[email protected] March 14, 2012 at 8:05 pm

Thanks, Derek, that’s helpful. I guess I haven’t been commenting enough. I’ll start spending more time on that. I’ve only been leaving 3-5 comments a day.

Max March 14, 2012 at 1:13 pm

Totally agree. I’ve got like a million ideas and plans for my blog, but the one thing I know I have to do each day is produce new content, as that’s my lifeblood, or blogblood as it were.

Derek March 14, 2012 at 6:51 pm

You’ve got it Max. I understand completely what you’re saying too. It’s tough to focus on the majors, but in order to achieve consistent success, it just has to be done.

[email protected] March 14, 2012 at 2:30 pm

Max, I hear you. I put up a new post almost every day. Perhaps that’s too much? I try to make it quality content and that takes time.

Derek March 14, 2012 at 6:52 pm

I shoot for every other day. It seems to be just the right formula.

[email protected] March 14, 2012 at 8:08 pm

That sounds doable. Thanks!

ImpulseSave March 15, 2012 at 11:01 am

Thanks for the great tips and conversation here! It’s hard to tell sometimes when you track your metrics over time: sometimes they seem to change so much even though you are not doing anything differently. Do you have a suggestion for how often you should check some metrics (Klout, Alexa, etc.) to get an accurate reading of your progress?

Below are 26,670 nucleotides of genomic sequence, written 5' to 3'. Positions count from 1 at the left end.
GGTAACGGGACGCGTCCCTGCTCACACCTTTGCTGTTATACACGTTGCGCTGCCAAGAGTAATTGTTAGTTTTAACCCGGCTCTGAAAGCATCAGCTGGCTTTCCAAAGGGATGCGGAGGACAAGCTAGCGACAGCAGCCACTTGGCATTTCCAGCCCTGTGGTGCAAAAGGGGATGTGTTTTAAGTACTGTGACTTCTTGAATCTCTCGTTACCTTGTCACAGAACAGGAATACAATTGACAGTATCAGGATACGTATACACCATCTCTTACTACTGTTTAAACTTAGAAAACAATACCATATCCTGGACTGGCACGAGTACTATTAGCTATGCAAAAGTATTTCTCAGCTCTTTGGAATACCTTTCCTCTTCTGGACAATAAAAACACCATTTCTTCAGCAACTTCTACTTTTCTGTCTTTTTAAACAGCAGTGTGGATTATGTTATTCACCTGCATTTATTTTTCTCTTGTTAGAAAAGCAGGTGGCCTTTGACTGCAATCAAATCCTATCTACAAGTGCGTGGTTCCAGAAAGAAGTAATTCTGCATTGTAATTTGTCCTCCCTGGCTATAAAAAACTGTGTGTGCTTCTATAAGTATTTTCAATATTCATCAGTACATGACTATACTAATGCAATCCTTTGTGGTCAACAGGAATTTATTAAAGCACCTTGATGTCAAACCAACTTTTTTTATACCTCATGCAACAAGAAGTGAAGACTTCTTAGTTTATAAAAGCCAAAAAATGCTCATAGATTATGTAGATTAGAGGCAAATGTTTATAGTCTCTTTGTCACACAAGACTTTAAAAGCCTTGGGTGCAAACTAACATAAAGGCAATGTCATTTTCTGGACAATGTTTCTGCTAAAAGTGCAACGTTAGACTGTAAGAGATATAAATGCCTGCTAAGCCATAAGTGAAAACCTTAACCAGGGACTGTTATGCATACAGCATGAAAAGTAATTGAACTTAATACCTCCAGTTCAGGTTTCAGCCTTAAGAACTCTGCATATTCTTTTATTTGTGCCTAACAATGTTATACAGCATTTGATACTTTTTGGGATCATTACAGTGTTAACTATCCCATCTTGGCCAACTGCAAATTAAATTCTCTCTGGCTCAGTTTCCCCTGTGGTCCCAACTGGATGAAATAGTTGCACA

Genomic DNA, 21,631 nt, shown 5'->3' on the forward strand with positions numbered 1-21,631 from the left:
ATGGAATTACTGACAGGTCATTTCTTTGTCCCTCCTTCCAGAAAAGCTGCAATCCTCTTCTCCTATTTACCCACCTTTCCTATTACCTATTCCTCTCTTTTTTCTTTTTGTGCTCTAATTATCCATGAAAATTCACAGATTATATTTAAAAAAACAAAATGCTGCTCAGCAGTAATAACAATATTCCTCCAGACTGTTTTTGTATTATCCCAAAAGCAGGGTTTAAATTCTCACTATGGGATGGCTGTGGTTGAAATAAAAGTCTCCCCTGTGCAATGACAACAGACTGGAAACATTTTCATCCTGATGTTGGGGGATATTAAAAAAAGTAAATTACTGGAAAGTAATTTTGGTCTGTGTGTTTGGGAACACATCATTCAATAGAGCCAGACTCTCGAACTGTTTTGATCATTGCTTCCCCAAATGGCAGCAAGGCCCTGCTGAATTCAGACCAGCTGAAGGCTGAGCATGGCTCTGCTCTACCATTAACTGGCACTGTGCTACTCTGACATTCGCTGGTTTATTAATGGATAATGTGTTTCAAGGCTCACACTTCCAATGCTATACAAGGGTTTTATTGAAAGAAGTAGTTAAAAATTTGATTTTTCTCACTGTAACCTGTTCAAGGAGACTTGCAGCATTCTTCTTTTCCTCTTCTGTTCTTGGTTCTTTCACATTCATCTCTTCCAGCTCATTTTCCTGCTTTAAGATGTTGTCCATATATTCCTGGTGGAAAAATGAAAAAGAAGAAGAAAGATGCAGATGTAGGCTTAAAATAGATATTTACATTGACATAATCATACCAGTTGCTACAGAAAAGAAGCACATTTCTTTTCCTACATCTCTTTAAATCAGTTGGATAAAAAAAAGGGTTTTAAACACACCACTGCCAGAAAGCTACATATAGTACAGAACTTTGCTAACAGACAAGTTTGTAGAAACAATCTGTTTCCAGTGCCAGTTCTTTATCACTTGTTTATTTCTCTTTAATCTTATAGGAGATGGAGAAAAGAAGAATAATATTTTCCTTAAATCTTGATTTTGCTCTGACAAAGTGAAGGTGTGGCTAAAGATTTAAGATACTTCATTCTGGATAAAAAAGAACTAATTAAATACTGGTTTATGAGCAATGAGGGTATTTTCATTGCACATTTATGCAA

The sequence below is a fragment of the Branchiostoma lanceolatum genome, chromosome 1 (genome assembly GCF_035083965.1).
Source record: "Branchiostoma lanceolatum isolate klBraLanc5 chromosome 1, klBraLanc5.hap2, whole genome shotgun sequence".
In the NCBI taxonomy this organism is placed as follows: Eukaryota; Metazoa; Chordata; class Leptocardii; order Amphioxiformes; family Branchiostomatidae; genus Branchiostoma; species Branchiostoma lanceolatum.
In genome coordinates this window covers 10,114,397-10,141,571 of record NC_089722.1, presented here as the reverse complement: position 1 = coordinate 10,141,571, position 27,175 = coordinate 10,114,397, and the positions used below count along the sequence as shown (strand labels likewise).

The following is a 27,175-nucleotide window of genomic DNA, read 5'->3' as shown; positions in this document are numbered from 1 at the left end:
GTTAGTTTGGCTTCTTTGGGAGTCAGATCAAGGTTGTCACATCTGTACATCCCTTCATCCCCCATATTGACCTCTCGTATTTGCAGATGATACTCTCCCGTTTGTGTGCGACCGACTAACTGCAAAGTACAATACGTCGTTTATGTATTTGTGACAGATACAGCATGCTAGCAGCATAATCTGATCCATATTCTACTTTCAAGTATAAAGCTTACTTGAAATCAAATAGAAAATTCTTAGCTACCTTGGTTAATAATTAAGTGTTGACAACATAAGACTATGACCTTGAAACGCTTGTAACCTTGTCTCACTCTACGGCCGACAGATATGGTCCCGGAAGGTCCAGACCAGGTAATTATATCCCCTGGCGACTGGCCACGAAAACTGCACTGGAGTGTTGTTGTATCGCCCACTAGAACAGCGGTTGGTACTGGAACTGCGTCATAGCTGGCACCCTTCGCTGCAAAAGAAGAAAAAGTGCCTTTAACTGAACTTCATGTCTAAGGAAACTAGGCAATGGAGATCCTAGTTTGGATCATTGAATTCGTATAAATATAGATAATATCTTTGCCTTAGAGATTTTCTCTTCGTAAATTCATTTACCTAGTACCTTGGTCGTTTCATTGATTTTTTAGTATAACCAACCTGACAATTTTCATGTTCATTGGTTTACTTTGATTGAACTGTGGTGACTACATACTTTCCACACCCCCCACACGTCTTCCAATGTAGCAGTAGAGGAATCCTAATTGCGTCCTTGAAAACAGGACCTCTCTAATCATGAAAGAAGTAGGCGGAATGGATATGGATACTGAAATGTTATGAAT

Derek March 17, 2012 at 5:32 am

I would limit checking your metric to once a week (which is actually extremely tough for me). This way you won’t see the insignificant ups and down that just might happen, but there should be a solid trend from week to week.

Dr Dean March 15, 2012 at 3:40 pm

Derek, Good post that makes us think about what we’re doing. Thanks.

Derek March 17, 2012 at 5:33 am

No problem Dr. Dean! I always love writing posts that make people think a little bit harder about what they’re doing! 🙂

Jackie March 15, 2012 at 5:59 pm

By far, I spend the majority of my blogging time actually writing. While that’s obviously important, I think I could benefit from putting in a little more time on the other things too.

Derek March 17, 2012 at 5:33 am

That’s actually pretty rare – to write the majority of the time. There are a lot of distractions that could use up your time. Good job!

Paul @ The Frugal Toad March 17, 2012 at 5:14 pm

Great message Derek! It is so easy to get distracted by all the mechanics of blogging and lose track of the reader. I am looking at getting rid of some plugins that are slowing my site down. It’s a good example at how one can lose track of adding value for the reader!